A micrometeorite (including space debris in LEO) hitting the metal wall of the ISS would likely cause a shower of secondary high speed fragments. But there are other "softer" materials proposed which would just let the object through without much interaction. For example by Bigalow Aerospace.

What would happen to a human who is hit by a micrometeorite directly? Take a 1 mm diameter metal object at 30 km/s impact speed as an example. Much smaller but much faster than a bullet from a gun. Would it just make a thin hole through the body, or would it like most military bullets tumble and tear up a much larger cavity in the tissue? Does it matter much how fast the projectile is spinning?

To my knowledge, micrometeorites have never caused any actual injury or even any important damage to equipment, although it is a much talked about potential threat.

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    $\begingroup$ Puncturing space suit during EVA. What would happen? is related to this question, but doesn't deal specifically with micrometeorites even though Tildal does address them. I think the issue of micrometeorites could be given more investigation than provided there. $\endgroup$
    – called2voyage
    Mar 27, 2014 at 18:18
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    $\begingroup$ 1 mm is not tiny. It is at the upper limit of what can be even be called a micrometeorite (< 2 mm). If it's made of steel, at 30 km/s it will have about three times the energy of a 9 mm bullet fired at a typical speed of 400 m/s. $\endgroup$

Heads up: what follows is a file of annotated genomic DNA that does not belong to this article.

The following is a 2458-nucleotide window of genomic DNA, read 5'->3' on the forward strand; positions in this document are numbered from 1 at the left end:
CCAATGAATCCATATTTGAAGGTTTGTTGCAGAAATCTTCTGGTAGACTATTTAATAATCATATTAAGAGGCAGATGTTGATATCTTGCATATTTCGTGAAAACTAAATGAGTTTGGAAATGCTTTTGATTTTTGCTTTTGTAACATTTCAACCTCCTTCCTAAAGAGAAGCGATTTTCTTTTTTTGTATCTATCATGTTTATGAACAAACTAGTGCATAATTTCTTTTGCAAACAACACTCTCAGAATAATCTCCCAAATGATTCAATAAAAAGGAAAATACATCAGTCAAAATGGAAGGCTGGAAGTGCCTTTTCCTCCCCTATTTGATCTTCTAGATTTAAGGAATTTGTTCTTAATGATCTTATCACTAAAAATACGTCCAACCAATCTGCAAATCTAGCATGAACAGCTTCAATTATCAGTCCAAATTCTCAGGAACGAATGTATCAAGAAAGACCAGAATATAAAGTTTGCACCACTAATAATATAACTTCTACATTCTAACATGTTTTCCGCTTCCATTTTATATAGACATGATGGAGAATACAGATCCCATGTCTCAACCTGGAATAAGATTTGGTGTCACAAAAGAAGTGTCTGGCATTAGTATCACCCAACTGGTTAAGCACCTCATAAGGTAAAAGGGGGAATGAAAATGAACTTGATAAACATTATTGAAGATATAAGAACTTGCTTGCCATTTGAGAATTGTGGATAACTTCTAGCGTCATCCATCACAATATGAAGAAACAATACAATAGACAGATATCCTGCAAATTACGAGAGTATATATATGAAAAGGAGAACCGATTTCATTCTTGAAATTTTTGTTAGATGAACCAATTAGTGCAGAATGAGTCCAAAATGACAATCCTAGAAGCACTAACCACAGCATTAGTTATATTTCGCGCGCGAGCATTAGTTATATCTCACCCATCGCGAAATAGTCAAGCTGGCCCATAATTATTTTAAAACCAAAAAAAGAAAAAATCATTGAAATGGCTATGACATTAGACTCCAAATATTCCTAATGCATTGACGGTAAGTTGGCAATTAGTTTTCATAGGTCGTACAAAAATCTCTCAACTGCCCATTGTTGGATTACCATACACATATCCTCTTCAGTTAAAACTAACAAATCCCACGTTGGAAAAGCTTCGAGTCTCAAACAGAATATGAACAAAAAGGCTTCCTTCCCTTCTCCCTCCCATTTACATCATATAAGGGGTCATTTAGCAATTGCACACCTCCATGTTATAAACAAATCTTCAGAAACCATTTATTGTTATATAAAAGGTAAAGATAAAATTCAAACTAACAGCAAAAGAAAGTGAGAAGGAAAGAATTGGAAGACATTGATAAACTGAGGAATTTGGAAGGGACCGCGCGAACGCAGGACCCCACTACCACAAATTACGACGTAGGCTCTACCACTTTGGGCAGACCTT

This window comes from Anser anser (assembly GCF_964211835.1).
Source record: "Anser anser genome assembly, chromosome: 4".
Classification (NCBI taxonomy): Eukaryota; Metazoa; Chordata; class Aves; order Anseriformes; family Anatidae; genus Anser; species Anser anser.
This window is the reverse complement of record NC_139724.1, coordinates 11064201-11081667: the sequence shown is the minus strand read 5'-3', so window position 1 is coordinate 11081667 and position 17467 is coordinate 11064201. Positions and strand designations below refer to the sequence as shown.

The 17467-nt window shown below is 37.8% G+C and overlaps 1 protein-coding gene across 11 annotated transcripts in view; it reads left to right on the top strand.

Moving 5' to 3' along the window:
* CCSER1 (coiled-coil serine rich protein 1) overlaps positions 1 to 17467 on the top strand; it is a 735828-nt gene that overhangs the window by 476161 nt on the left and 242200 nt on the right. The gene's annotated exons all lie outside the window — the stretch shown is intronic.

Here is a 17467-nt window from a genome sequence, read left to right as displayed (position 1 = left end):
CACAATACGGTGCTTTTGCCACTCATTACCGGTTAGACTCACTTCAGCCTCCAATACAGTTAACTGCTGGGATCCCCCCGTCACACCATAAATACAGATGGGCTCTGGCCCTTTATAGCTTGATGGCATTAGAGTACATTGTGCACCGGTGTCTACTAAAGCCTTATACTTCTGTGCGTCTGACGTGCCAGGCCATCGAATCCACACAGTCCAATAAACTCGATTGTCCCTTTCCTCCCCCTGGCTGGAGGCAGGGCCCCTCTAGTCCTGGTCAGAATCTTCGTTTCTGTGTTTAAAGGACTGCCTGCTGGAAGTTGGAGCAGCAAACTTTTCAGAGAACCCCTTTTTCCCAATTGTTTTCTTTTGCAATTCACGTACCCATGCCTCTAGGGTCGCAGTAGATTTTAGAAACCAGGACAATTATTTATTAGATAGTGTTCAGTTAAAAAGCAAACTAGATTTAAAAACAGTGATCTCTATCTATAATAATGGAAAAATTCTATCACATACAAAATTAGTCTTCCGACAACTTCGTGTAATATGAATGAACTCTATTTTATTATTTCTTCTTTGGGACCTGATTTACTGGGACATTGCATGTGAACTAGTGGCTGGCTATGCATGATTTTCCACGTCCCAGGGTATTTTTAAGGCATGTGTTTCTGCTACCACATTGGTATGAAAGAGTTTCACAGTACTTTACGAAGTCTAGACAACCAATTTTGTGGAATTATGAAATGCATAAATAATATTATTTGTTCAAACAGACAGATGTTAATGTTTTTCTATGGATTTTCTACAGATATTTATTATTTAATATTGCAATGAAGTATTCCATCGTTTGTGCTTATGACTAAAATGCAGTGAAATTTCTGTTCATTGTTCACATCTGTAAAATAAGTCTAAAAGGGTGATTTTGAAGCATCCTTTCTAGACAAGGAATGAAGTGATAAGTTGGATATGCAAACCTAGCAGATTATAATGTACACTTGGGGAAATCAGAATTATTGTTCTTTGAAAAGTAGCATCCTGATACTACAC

– Mark Adler
    Mar 28, 2014 at 4:11

1 Answer 1


The modules of the ISS are protected by Whipple shields: basically an extra wall outside the main pressure hull. A micrometeorite would puncture this shield and disintegrate, leaving nothing big enough to penetrate the main hull. In this image, the shield is on the right:
Whipple shield
In a space suit, you don't have as much protection (it'd weigh too much, and be very bulky if it had a big air gap), but the outer layer of a spacesuit is designed to offer some protection from micrometeorites. As with a Whipple shield, the micrometeorite would disintegrate when it hits the outer layer. You'd be left with lots of tiny puncture wounds. The outer layer of a spacesuit (NASA calls this the Thermal Micrometeoroid Garment) is made of layers of (for the Space Shuttle suits) kevlar and dacron interspersed with thermal foil layers. The Apollo suits were slightly different.
Bigelow claims that their design offers better protection than NASA's aluminium Whipple shield.

A study on rats showed damage similar to a shotgun blast (PDF with graphic images), plus burns (and explosions if the spaceship used a pure-oxygen atmosphere).


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